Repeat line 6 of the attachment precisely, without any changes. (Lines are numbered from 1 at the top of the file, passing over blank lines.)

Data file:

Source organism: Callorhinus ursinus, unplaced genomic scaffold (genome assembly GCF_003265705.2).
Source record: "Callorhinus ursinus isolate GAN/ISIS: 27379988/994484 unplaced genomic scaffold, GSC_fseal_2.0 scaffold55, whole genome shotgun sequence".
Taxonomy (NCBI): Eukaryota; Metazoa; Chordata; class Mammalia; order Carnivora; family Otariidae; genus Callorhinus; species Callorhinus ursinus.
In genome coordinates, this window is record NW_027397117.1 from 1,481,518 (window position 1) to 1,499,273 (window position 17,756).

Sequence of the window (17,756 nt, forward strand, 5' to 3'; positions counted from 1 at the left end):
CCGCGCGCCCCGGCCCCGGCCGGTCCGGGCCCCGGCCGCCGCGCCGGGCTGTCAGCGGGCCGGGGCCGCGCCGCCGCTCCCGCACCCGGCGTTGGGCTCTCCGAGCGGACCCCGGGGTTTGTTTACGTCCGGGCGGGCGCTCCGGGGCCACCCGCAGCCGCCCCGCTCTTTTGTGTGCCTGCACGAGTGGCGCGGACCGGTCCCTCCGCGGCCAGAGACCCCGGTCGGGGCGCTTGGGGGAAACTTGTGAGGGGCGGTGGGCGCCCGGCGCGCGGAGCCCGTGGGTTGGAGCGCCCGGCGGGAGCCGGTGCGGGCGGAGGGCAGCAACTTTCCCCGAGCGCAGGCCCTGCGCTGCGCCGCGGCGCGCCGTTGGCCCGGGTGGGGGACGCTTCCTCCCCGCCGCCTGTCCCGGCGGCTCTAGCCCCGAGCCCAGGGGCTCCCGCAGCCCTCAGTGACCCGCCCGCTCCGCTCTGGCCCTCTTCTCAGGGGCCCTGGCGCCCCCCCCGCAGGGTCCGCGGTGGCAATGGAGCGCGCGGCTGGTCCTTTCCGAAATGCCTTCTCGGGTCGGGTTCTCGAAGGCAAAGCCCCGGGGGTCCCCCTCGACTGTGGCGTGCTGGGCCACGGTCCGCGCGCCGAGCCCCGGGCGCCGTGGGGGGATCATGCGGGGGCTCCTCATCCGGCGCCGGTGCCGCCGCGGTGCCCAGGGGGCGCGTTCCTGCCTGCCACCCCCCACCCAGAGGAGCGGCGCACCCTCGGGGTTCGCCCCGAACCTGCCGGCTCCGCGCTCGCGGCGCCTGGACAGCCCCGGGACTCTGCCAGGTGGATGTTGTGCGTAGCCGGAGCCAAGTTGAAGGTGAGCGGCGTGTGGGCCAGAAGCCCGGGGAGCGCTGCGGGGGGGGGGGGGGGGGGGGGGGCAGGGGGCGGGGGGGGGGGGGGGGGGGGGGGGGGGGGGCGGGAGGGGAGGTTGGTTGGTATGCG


CCGCGCGCCCCGGCCCCGGCCGGTCCGGGCCCCGGCCGCCGCGCCGGGCTGTCAGCGGGCCGGGGCCGCGCCGCCGCTCCCGCACCCGGCGTTGGGCTCTCCGAGCGGACCCCGGGGTTTGTTTACGTCCGGGCGGGCGCTCCGGGGCCACCCGCAGCCGCCCCGCTCTTTTGTGTGCCTGCACGAGTGGCGCGGACCGGTCCCTCCGCGGCCAGAGACCCCGGTCGGGGCGCTTGGGGGAAACTTGTGAGGGGCGGTGGGCGCCCGGCGCGCGGAGCCCGTGGGTTGGAGCGCCCGGCGGGAGCCGGTGCGGGCGGAGGGCAGCAACTTTCCCCGAGCGCAGGCCCTGCGCTGCGCCGCGGCGCGCCGTTGGCCCGGGTGGGGGACGCTTCCTCCCCGCCGCCTGTCCCGGCGGCTCTAGCCCCGAGCCCAGGGGCTCCCGCAGCCCTCAGTGACCCGCCCGCTCCGCTCTGGCCCTCTTCTCAGGGGCCCTGGCGCCCCCCCCGCAGGGTCCGCGGTGGCAATGGAGCGCGCGGCTGGTCCTTTCCGAAATGCCTTCTCGGGTCGGGTTCTCGAAGGCAAAGCCCCGGGGGTCCCCCTCGACTGTGGCGTGCTGGGCCACGGTCCGCGCGCCGAGCCCCGGGCGCCGTGGGGGGATCATGCGGGGGCTCCTCATCCGGCGCCGGTGCCGCCGCGGTGCCCAGGGGGCGCGTTCCTGCCTGCCACCCCCCACCCAGAGGAGCGGCGCACCCTCGGGGTTCGCCCCGAACCTGCCGGCTCCGCGCTCGCGGCGCCTGGACAGCCCCGGGACTCTGCCAGGTGGATGTTGTGCGTAGCCGGAGCCAAGTTGAAGGTGAGCGGCGTGTGGGCCAGAAGCCCGGGGAGCGCTGCGGGGGGGGGGGGGGGGGGGGGGGCAGGGGGCGGGGGGGGGGGGGGGGGGGGGGGGGGGGGGCGGGAGGGGAGGTTGGTTGGTATGCG